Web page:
A simulation study of the standard design, the rolling six design, the CRM, and the modified CRM in Phase I clinical trials
The Phase I clinical trial is considered the "first in human" study in medical research to examine the toxicity of a new agent. It determines the maximum tolerable dose (MTD) of a new agent, i.e., the highest dose in which toxicity is still acceptable. Several phase I clinical trial designs have been proposed in the past 30 years. The well known standard method, so called the 3+3 design, is widely accepted by clinicians since it is the easiest to implement and it does not need a statistical calculation. Continual reassessment method (CRM), a design uses Bayesian method, has been rising in popularity in the last two decades. Several variants of the CRM design have also been suggested in numerous statistical literatures. Rolling six is a new method introduced in pediatric oncology in 2008, which claims to shorten the trial duration as compared to the 3+3 design. The goal of the present research was to simulate clinical trials and compare these phase I clinical trial designs. Patient population was created by discrete event simulation (DES) method. The characteristics of the patients were generated by several distributions with the parameters derived from a historical phase I clinical trial data review. Patients were then selected and enrolled in clinical trials, each of which uses the 3+3 design, the rolling six, or the CRM design. Five scenarios of dose-toxicity relationship were used to compare the performance of the phase I clinical trial designs. One thousand trials were simulated per phase I clinical trial design per dose-toxicity scenario. The results showed the rolling six design was not superior to the 3+3 design in terms of trial duration. The time to trial completion was comparable between the rolling six and the 3+3 design. However, they both shorten the duration as compared to the two CRM designs. Both CRMs were superior to the 3+3 design and the rolling six in accuracy of MTD estimation. The 3+3 design and rolling six tended to assign more patients to undesired lower dose levels. The toxicities were slightly greater in the CRMs.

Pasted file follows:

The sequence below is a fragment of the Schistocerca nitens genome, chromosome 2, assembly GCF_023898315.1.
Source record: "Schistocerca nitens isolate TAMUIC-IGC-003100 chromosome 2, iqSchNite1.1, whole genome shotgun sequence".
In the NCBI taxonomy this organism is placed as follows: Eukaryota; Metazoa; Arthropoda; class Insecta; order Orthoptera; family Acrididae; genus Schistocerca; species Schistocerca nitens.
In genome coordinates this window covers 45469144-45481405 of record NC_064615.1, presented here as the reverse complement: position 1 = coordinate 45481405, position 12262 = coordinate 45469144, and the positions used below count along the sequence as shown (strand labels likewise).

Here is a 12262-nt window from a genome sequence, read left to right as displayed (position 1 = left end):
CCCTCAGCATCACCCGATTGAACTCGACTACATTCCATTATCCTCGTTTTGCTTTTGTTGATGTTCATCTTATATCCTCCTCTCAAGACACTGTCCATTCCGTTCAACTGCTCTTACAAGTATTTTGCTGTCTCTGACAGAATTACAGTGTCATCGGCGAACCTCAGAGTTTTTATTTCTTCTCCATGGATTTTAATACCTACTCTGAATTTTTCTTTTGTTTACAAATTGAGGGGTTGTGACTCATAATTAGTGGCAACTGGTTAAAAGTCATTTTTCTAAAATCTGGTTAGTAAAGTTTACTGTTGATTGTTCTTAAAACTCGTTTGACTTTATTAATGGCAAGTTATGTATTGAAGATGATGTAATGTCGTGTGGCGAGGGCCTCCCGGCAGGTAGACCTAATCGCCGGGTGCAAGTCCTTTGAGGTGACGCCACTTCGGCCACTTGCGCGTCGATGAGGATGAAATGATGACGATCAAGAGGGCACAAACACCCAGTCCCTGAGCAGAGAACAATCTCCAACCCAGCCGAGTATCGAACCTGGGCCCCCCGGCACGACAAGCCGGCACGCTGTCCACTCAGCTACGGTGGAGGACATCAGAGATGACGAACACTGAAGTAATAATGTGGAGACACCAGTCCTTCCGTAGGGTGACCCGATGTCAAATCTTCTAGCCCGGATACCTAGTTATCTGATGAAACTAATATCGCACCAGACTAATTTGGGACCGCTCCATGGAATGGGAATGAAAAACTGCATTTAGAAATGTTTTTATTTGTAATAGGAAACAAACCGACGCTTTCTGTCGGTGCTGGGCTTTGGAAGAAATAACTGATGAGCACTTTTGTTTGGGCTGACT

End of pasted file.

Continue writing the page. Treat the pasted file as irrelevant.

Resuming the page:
Wang, Tao, "A simulation study of the standard design, the rolling six design, the CRM, and the modified CRM in Phase I clinical trials" (2012). Texas Medical Center Dissertations (via ProQuest). AAI3550646.